Gracilaria parvispora culture  - 02/16/2006 Hi, <Hello> I would like to start growing Ogo as a food source for a few yellow tangs.  My problem is it is expensive and a screw up would be costly.   So I would like to run my plan by you before I start.  I will put the Ogo in a 10 gallon tank, lighting will be 96 watts from power compact bulbs, and water motion will be provided by power heads pumping a total of 560 gallons per hour (more if needed). <Not needed... circulation can be much less vigorous> Nutrients will be provided from water from the main tank, and possibly from frozen food juice added once a week.  I write this because after reading from your archives I am kind of discouraged from others not so successful attempts.  Any tips or suggestions would be appreciated. Thank you, Aron <? Not difficult to culture... I would boost (through new water additions) the alkalinity and biomineral content... 12 dKH, 450 or so Calcium, about three times whatever calcium is in Magnesium concentration... and keep out other algal species... Bob Fenner>

Gracilaria repro.  1/16/06 Hi Crew!! <T.W.> One quick question... I'm looking to sell Gracilaria algae on a well known auction site here in the UK as I have loads of it and I would like to know one thing - does this go sexual like Caulerpa does? <Umm, no... No noxious, discoloring production...> Thanks for the great service - your site is my first port of call should I even need help...   Keep up the good work!! Tim Walters UK http://marine.kite-it.co.uk A history of a Marine Tank Setup <Neat! Bob Fenner> Gracilaria; and the Environment Needed for it to Thrive  12/03/05 Hi I was wondering if Gracilaria had to be in heavy flow or if it could grow in the main tank anchored to the floor. <Gracilaria occurs as a floating mass (without hold fasts) it demands high light intensity and plenty of random water flow to keep it tumbling. It is best grown in a separate vesicle like a fishless refugium and not the display, see here for more detail: http://www.wetwebmedia.com/redalgfaqs.htm .> Thanks <Welcome.> --Sbatiste <Adam J.>

Can I Get Some Ogo To Go? 09/25/05 Hello, I was at this site called Indo-Pacific Sea Farms and was reading about "Tang Heaven Red".  They call it a natural red sea weed that our tangs will love. Have you great people at W.W.M. ever heard of this stuff. If you have is it easy to grow in an aquarium like they say it is? <<Some Tangs love Gracilaria parvispora, also known as 'Ogo'. It is possible to grow Ogo though I would not say it is easy. Please see this link http://www.wetwebmedia.com/redalgfaqs.htm). You could also search WWM for "Gracilaria".>> Thanks for taking the time to answer. Jim Jesko <<You're welcome. Cheers - Ted>>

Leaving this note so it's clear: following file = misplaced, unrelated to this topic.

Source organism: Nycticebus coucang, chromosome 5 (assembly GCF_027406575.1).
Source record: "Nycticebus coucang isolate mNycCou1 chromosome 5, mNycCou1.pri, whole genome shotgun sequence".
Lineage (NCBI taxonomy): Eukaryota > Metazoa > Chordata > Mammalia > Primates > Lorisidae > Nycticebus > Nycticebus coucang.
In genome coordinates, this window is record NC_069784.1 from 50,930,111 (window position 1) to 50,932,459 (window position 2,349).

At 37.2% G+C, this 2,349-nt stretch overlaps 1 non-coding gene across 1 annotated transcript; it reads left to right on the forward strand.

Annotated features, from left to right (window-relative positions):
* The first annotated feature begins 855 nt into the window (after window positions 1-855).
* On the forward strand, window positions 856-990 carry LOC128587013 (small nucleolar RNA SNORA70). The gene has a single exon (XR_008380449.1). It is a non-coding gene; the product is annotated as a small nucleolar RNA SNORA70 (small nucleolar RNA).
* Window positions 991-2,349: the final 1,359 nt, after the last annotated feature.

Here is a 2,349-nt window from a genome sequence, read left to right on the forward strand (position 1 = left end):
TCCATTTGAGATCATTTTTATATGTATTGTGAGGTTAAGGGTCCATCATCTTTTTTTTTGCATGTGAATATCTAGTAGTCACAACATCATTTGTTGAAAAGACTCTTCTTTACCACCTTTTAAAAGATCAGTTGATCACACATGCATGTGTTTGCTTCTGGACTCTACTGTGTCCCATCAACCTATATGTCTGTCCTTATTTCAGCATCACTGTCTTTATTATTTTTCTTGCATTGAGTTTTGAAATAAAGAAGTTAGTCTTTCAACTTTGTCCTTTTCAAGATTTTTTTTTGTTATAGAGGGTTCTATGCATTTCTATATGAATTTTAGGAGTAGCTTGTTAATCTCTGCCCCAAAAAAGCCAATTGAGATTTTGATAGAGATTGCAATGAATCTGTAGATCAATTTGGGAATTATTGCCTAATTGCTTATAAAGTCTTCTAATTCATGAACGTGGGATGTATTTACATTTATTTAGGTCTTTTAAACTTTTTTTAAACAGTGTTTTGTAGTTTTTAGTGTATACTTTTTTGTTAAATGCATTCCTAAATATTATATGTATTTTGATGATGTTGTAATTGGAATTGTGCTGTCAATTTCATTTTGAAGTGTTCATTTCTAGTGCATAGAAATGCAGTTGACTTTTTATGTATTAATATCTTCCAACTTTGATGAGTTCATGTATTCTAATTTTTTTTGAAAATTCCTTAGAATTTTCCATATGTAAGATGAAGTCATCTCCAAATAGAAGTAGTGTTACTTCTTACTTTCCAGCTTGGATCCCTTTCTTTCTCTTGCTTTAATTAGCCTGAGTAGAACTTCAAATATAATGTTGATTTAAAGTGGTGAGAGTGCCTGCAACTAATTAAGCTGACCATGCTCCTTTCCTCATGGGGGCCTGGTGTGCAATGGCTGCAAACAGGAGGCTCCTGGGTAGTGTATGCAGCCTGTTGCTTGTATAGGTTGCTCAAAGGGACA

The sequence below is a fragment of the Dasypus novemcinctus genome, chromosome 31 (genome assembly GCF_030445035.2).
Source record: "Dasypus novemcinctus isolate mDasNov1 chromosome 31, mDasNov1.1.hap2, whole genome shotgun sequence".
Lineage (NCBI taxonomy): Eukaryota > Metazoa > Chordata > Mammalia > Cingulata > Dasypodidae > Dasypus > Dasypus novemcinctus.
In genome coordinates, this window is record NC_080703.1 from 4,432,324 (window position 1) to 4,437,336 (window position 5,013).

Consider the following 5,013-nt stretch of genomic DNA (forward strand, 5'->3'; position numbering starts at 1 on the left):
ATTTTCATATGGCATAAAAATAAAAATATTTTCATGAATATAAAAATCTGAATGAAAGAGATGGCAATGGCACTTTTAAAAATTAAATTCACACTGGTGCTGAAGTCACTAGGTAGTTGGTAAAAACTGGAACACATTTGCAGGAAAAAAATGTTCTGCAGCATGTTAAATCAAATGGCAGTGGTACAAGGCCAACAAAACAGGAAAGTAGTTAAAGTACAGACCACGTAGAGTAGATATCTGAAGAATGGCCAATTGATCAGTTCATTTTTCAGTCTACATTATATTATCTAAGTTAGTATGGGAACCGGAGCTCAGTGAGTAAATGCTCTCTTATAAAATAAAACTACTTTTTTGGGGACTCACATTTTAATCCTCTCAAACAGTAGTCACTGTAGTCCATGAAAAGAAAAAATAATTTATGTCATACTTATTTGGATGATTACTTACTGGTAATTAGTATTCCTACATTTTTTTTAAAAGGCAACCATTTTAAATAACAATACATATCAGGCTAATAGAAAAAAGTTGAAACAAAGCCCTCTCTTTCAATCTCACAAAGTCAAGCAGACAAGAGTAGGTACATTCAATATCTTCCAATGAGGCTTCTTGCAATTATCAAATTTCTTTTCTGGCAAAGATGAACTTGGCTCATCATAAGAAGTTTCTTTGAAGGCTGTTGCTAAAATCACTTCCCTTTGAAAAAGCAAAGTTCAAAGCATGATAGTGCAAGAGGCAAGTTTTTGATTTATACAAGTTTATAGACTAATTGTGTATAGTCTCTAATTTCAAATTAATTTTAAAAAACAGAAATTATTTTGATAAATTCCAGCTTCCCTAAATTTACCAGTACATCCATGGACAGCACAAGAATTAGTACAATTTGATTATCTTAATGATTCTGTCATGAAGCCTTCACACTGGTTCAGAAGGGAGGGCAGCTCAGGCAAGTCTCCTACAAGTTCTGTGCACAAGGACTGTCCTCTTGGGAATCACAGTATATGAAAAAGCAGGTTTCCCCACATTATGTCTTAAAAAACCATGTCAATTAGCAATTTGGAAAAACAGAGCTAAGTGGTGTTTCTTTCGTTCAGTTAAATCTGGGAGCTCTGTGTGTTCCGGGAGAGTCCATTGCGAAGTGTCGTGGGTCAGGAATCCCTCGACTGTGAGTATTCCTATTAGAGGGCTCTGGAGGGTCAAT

Tangs eating Fauchea 8/29/05 Hi, I have been trying to grow Gracilaria with very limited success for our Tangs.  They are very picky (spoiled) and only really like the Red Gracilaria or Green/Red pressed seaweed selects.  Unless they are hungry, they won't touch Ulva or some of the Gracilaria.  I was given a little piece of Fauchea for the sump, and it has grown like mad (or as you say... like a plague).  Before I offered it to other reefers, I put a rock of it in the main tank just to see what the Tangs would do.  They are going crazy over it (the Yellow has already devoured 1/2 of it).  How can I find out the nutritional value - will it give them they vitamins they need and can they eat all they want without harm?  Given it's growth history, if it provides for their nutritional needs (other than the meaty foods), it will be wonderful!!! Thanks for your help! Doug <A gorgeous genus of Reds... Does have nutritional value... some references to this on Google Scholar... otherwise it's off to the large college library you go. Bob Fenner> Nitrification/Denitrification and Chaetomorpha linum 8/1/05 Thank you so much for such a prompt reply. <<Glad to help>> I have had a really good look around your site, and I'm still struggling to find a few more answers, so I really hope you don't mind me asking just a few more questions. With the cycling process in a aquarium without a wet/dry filter, where does the ammonia and nitrite conversion take place exactly. The reason I ask, is because I have always previously understood, that the bacteria required to perform this conversion only survives in aerobic conditions. With no wet/dry, there are no true areas where oxygen is constantly present, so where does the ammonia/nitrite/nitrate conversion take place. (or have I totally missed something?) I'm "guessing" that it all happens with bacteria present in the live rock/sand, but all I have read about DSB's and live rock is its ability to convert nitrates back to nitrogen because of the "good" bacteria living in the anaerobic conditions. <<Good guess. There are two processes to consider. The nitrification process is an aerobic process where the waste is oxidized. The denitrification process is an anaerobic process where the waste is reduced. The aerobic process occurs on the surface of the rock as well as the sand bed. The anaerobic process occurs deep in the sand bed as well as in deep pores in the rock.>> I'd really appreciate it if you could clarify this for me. <<Hope this clears things up for you.>> (I really do apologize if this question/query has been asked before, but I've had a good look around and still cant find the answer - thank you! :)..) Just going on from the Chaetomorpha question, the main reason I asked if it existed on all coral reefs, is because I was wondering if it could potentially be harvested here off the coast of Australia. There is a store in Western Australia who would be prepared to look for it, IF they knew it existed (as they at the moment they only harvest Caulerpa for refugium applications)<< I found an internet site that indicates that C. linum is found in the Indian Ocean and in particular mentions Australia as part of the distribution. Please see http://ucjeps.berkeley.edu/cgi-bin/getent?2833 >> Thank you once again. Paul << You're welcome. Cheers - Ted >> Thank you once again Ted, that clarifies a lot - and thanks for the link re: Chaetomorpha. <<You're welcome. Glad things are bit clearer.>> I'll try and refrain from anymore questions for the time being - but no doubt once I finally have my tank up and running, I'll have a multitude! Paul <<No worries. Good luck and don't hesitate to ask questions. Cheers - Ted>> Tap water Rinse for Aiptasia?  Another Infestation of Aiptasia after Buying Gracilaria - QT! Dear Crew, <Paul> After receiving in the mail, a half-pound of beautiful Gracilaria parvispora infested with Aiptasia, I am at a loss as to what to do with it. Currently, it is isolated in a bucket of saltwater with lighting and aeration but the vendor does not seem to want it back. Is it possible to completely kill the Aiptasia and its larvae by soaking the Gracilaria for several minutes with chlorinated tap water? <Mmm, no> I don't want to contaminate my aquariums but I hate to simply throw out the Gracilaria. Thanks, Paul <I would go the route of using a purposeful Glass Anemone predator with this red algae, while still keeping it separate from your other systems. These Aiptasia-eaters are listed on WWM. Bob Fenner>